By this point, the curious reader might be left wondering why the subtitle of the book, Faith, Workers and Race before Liberation Theology, has thus far not been subject to discussion. It is indeed only in the last two chapters, respectively dedicated to Catholic labor movements and ecclesiastical indigenismo, that the author thoroughly treats two aspects of Social Catholicism. As Cubas Ramacciotti rightly points out in the introduction, the very concept of Social Catholicism itself can be criticized, for all religious phenomena are, by their very nature, also social phenomena (13). His discussion of Catholic unions and ecclesiastical indigenismo exemplifies how the concept, despite its ambiguities, can be used to describe Catholic responses to social and political change in a determined context. As in the second part of this book, the main strength of the analysis in chapters 8 and 9 lies in illustrating how the Church responded to the loss of its hegemonic status through a myriad of new pastoral and social projects. Rather than just preceding liberation theology, as the subtitle suggests, these initiatives paved the way for the Catholic Action movement after the 1935 Eucharistic Congress, whose history in Peru has attracted even less academic interest than the period under consideration by the author.
What these Catholic initiatives and movements have in common, however, as Cubas Ramacciotti acknowledges, is that they were far from uniform, subject to regional disparities, and dependent on the religious and lay actors involved (239). In discussing these heterogeneous developments, he has difficulty meeting his aim of inscribing his research within global history. This is because localized actions in Peru—despite obvious global and transnational influences—are still analyzed according to the framework of the secularization of the Peruvian state. Rather than attempting to analyze how “changes in global Catholicism manifested themselves in the Peruvian case” (3), a more developed discussion of certain regional case studies, such as the analysis of the Circle of Catholic Workers of Arequipa (188ff.), would have added more depth to the many examples mentioned by the author. A more exhaustive discussion of these instances, I suggest, could have illustrated in detail how the various Church initiatives and lay movements were received and discussed in specific spatial contexts and thus affected public perceptions of Catholicism in Peru.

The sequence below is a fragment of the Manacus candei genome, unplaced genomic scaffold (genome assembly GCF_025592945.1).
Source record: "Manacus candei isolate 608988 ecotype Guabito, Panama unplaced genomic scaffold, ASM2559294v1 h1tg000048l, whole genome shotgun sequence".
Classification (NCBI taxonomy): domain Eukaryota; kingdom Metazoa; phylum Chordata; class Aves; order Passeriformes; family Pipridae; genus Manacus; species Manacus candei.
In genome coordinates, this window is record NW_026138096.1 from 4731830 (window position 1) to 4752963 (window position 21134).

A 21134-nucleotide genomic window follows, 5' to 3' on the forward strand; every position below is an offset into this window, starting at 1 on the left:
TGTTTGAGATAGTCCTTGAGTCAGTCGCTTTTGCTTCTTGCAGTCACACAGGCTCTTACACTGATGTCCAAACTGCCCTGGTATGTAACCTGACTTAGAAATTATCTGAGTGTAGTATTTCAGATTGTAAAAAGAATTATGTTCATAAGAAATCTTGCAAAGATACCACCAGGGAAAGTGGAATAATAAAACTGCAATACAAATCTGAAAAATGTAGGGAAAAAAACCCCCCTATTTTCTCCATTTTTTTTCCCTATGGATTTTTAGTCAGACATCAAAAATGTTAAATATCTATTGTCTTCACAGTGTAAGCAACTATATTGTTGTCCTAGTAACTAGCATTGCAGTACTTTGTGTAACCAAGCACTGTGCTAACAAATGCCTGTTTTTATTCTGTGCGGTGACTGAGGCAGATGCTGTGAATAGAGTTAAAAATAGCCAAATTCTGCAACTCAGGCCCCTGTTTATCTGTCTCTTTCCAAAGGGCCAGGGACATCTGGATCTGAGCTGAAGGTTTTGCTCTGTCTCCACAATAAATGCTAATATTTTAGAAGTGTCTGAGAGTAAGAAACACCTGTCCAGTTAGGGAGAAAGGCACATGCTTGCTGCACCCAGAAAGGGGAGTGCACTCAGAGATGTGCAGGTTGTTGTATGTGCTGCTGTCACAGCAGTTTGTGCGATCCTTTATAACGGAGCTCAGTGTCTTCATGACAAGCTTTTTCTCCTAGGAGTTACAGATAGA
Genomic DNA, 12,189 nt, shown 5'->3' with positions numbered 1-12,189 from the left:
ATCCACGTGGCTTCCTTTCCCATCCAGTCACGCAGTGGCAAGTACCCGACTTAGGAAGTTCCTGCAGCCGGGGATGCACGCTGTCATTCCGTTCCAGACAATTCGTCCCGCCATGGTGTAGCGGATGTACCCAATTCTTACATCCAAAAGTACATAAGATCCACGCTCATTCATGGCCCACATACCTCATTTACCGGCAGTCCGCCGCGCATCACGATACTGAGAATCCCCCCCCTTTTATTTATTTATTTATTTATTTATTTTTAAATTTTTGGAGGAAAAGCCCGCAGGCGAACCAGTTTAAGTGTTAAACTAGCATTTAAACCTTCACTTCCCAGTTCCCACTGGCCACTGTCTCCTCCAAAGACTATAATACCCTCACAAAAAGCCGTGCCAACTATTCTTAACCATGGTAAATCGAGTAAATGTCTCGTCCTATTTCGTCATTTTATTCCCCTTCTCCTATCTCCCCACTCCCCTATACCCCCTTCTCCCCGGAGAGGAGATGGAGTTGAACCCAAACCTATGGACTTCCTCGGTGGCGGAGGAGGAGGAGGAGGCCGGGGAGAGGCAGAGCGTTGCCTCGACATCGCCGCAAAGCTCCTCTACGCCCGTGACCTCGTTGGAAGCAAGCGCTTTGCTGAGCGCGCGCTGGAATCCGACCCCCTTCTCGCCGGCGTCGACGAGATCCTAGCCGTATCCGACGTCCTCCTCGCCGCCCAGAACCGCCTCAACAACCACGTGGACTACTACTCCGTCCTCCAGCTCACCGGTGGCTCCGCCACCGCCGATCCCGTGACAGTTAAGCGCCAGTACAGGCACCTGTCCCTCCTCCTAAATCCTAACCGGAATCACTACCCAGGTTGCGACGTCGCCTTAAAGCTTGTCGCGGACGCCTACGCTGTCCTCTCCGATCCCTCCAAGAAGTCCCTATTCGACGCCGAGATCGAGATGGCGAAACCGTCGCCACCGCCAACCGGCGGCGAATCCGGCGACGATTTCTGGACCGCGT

Despite these minor shortcomings, Cubas Ramacciotti presents a cogent analysis that elucidates new aspects of the processes of adjustment and “revival” experienced by Peruvian Catholicism during the reform of Church-state relations. Written in accessible language, The Politics of Religion and the Rise of Social Catholicism in Peru (1884-1935) promises to be compelling reading for students and graduate scholars interested in the study of secularization and the social history of the Catholic Church in Latin America. A translation into Spanish would be welcome, and justified, in order to facilitate its outreach to domestic audiences in Peru.
Noah Oehri is a doctoral student in History at the University of Bern.Noah OehriDate Of Review:September 17, 2018